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June 22, 2016

Am I wearing a medical device?

Working in Factory CRO’s clinical operations team, it’s all about collecting data and setting up clinical trials. As a movement scientist I was used to collect my own personal data during my training in university, but the new Garmin watch I got as a birthday present brings all to a new level. I suddenly became aware of the possibilities of the current data tracking devices when I woke up and received a Garmin alert suggesting I had problems finding a good sleep pattern. Most likely this alert had something to do with the lack of sleep because of the party for the same birthday a couple of days earlier.

Remember our work is about medical devices and we are familiar with the definitions of medical devices and the demarcation criteria. When one looks at the definition of a medical device one should pay attention to the part ‘intended by the manufacturer to be used specifically for diagnostic and/or therapeutic purposes’. If a manufacturer claims the intended use of his device is to collect, detect, measure or analyze data, he can stay away from the conformity assessment procedures to the essential requirements for medical devices as defined in Annex I of MDD 93/42/EEC. But keep in mind; it’s a medical device if there’s a diagnostic or therapeutic claim. If manufacturers claim their device can be used to diagnose obesity, it no longer remains a wellness device and no longer remains unregulated by the MDD.

Manufacturers of running watches should not only pay attention to the demarcation criteria but should also adhere to the data processing provisions in the data protection directive transposed into national law. Please note Factory CRO has previously posted about the focus of the Dutch Data Protection Authority on personal data, big data and personal health data in 2016. A report from the Dutch Data Protection Authority following an investigation into Nike’s fitness app was referenced.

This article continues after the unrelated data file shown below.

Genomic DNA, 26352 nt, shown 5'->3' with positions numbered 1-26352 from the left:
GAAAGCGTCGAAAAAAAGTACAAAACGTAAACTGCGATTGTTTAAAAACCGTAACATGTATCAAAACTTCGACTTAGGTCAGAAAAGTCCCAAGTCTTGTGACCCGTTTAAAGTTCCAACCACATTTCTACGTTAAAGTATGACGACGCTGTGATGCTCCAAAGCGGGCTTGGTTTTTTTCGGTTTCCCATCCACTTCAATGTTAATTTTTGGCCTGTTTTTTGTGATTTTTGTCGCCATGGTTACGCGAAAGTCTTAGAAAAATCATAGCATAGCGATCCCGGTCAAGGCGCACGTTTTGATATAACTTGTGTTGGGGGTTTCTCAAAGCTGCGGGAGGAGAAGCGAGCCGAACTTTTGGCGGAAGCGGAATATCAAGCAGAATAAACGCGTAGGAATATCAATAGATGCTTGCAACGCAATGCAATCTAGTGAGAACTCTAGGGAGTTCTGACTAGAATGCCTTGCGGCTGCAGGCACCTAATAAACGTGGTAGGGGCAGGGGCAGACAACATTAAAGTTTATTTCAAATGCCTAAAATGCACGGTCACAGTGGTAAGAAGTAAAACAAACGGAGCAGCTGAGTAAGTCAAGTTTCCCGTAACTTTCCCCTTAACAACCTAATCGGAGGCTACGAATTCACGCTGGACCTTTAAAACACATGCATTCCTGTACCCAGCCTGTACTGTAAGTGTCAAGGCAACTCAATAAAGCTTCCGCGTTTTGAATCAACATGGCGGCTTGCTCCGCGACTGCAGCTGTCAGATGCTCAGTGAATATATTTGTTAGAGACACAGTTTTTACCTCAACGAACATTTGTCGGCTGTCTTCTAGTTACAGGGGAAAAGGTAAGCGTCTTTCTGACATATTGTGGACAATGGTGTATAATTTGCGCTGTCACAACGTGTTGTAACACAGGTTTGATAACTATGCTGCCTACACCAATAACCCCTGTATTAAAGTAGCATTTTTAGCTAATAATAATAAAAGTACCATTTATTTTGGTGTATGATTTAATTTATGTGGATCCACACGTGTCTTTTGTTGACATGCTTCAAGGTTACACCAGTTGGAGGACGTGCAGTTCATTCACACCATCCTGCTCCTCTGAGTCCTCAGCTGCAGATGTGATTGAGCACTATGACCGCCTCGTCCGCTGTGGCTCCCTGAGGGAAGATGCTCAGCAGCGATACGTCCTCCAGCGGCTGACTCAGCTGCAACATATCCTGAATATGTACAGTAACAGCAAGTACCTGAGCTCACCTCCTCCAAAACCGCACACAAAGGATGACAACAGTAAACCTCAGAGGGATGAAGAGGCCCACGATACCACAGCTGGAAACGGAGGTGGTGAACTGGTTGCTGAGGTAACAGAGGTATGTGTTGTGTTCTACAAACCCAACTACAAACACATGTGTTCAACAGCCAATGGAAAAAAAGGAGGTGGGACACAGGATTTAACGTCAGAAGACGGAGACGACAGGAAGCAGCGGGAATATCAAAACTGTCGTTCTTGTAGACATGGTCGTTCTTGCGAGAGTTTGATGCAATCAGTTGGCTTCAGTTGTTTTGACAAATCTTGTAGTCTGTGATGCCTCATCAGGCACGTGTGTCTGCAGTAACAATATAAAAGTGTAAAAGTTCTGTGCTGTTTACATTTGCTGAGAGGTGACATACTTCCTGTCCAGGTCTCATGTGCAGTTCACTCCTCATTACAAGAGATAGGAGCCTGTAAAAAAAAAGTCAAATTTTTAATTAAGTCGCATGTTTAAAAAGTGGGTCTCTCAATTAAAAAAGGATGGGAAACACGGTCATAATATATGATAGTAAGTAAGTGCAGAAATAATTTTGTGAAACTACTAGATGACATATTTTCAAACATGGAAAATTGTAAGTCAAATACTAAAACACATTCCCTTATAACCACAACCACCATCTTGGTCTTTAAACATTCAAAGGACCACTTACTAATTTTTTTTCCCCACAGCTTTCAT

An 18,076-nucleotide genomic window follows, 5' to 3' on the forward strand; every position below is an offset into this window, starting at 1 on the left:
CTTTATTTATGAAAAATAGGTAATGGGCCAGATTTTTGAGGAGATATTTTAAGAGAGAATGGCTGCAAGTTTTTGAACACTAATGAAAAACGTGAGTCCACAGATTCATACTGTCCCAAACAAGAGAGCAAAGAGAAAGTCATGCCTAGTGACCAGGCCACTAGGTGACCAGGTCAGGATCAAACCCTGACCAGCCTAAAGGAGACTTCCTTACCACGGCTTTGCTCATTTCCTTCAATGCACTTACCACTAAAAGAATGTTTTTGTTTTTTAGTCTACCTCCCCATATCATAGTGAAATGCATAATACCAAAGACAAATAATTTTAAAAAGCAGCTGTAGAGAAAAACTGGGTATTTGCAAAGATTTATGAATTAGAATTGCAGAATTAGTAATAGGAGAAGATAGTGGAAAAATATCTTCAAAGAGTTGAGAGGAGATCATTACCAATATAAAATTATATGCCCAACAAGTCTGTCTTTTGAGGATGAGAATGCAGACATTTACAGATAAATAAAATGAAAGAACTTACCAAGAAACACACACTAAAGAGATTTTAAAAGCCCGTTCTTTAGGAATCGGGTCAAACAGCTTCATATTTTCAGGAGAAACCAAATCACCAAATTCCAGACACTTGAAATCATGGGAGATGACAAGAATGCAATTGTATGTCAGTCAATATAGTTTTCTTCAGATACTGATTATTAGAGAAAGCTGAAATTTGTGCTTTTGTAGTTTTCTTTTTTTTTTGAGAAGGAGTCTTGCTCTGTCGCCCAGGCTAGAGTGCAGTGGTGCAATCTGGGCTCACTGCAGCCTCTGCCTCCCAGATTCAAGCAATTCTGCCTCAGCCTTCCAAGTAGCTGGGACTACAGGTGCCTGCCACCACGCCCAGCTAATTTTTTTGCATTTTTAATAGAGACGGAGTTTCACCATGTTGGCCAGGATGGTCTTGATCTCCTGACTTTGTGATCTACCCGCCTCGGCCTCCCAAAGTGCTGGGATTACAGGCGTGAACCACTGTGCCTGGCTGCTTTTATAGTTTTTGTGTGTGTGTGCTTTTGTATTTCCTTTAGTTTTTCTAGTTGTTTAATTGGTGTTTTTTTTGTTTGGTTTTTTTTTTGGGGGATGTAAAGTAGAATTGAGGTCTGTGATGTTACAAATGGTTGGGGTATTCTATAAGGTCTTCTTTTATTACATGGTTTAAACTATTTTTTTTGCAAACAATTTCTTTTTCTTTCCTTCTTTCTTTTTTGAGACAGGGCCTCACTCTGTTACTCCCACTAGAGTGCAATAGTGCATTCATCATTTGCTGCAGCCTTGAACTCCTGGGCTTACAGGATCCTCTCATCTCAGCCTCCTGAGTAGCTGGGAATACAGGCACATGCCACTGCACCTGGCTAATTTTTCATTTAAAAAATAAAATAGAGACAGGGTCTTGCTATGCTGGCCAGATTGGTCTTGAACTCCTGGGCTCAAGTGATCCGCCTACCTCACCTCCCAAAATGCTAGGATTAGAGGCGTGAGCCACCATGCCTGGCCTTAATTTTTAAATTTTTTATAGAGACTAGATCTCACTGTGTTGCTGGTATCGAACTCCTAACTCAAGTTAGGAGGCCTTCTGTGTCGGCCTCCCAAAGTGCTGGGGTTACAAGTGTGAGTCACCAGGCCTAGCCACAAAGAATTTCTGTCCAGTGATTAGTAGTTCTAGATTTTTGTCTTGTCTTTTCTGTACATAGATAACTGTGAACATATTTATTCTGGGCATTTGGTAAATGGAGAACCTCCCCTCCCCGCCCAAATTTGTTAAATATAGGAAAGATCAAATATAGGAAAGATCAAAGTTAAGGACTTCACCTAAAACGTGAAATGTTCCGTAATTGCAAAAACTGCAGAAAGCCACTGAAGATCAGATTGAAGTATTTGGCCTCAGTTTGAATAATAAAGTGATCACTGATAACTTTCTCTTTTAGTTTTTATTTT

There is a lot of movement on the wearables market. The FDA has published a draft guidance document to help those creating wellness devices and apps. The goal is to encourage the development of devices that enhance a healthy lifestyle. The FDA also included examples of claims that general wellness device makers should not use if they are aiming to remain unregulated.

Thinking this over the Garmin watch is not considered a medical device as long as Garmin stays away from a diagnostic or therapeutic claim. This can only be assured as long as the data is not intended to be shared with e.g. healthcare providers. We currently see several manufactures debating on how far they can stretch the claim of their wearables aiming to remain unregulated and we even see the first companies jump the hoop and try to brand their wearables as medical devices.

Recommendation: The development of wellness devices and apps provide a new world of data collection that enhance a healthy lifestyle. I therefore believe that manufacturers should be encouraged to continue development of their device, without being limited by poor understanding of the national regulations. An FDA approach may also help manufactures in Europe defining the claims of their device.

By Niels van Tienen

About the author


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